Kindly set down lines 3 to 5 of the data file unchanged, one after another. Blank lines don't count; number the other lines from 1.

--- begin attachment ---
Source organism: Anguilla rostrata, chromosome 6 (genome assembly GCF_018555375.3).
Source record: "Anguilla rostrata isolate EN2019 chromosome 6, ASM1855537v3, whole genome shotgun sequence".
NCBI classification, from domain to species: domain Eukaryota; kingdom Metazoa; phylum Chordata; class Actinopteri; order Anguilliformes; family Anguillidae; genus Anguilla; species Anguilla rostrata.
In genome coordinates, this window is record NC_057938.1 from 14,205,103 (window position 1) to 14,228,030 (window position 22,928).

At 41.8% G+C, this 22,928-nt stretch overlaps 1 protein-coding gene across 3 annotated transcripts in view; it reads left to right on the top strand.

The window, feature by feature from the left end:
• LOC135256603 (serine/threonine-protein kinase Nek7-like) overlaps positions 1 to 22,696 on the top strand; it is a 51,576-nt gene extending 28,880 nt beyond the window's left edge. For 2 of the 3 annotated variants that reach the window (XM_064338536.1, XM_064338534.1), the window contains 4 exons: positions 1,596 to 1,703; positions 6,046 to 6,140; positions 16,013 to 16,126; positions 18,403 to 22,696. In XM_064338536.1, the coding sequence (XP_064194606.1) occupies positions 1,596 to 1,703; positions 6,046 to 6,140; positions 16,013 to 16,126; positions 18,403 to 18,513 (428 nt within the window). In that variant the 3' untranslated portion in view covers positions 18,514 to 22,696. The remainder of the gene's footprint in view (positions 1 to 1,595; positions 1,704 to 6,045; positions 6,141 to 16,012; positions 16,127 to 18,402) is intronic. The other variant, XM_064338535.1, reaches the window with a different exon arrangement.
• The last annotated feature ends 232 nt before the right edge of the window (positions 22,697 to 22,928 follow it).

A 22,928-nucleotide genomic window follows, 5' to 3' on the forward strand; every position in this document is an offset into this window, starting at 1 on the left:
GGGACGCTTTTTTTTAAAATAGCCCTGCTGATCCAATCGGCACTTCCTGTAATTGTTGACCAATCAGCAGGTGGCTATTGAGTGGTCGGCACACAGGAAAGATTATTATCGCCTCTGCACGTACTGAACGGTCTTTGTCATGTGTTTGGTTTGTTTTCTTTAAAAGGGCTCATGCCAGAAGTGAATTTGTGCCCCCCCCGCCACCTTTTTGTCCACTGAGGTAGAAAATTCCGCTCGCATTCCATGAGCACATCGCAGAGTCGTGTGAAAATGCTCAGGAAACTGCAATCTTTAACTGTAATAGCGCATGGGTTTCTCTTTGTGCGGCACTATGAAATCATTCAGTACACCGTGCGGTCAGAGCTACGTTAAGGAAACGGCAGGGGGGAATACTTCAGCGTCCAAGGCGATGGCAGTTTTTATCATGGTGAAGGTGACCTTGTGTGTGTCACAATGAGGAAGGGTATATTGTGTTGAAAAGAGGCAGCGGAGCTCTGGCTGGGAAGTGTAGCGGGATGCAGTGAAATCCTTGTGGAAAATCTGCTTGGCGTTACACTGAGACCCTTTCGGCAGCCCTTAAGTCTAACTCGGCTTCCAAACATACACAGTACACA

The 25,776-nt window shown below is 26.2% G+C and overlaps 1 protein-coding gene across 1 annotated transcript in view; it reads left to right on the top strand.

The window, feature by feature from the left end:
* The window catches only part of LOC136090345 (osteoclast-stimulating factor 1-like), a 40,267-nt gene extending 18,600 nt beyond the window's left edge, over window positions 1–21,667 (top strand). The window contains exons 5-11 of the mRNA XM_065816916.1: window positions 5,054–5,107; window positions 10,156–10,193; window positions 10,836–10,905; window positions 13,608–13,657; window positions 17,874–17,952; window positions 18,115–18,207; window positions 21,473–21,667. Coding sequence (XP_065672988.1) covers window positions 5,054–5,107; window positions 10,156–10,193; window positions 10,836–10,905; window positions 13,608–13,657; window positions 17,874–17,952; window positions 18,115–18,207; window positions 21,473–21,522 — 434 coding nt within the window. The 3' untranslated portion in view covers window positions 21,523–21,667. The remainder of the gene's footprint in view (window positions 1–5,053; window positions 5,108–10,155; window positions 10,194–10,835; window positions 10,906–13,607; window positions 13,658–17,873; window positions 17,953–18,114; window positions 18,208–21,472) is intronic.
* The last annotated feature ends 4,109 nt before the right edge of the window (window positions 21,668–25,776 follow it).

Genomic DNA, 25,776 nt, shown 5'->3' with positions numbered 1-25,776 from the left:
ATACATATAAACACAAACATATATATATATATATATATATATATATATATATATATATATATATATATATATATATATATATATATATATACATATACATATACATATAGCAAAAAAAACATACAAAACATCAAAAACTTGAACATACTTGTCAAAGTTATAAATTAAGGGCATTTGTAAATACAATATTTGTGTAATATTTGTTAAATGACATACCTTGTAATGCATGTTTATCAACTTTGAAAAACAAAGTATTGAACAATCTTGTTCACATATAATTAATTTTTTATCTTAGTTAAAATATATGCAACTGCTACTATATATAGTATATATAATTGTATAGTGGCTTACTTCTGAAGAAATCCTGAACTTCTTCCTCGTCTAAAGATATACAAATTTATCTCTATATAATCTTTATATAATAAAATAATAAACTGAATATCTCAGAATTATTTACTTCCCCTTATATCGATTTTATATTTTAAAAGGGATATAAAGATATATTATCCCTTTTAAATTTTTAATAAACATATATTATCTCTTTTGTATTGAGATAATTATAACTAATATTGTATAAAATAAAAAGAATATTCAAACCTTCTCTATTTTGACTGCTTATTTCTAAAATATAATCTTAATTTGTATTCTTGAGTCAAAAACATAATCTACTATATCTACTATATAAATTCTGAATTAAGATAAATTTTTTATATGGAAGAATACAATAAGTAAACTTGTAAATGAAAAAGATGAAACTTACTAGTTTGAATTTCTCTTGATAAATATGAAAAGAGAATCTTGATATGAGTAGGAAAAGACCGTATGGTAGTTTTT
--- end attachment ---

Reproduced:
NCBI classification, from domain to species: domain Eukaryota; kingdom Metazoa; phylum Chordata; class Actinopteri; order Anguilliformes; family Anguillidae; genus Anguilla; species Anguilla rostrata.
In genome coordinates, this window is record NC_057938.1 from 14,205,103 (window position 1) to 14,228,030 (window position 22,928).

At 41.8% G+C, this 22,928-nt stretch overlaps 1 protein-coding gene across 3 annotated transcripts in view; it reads left to right on the top strand.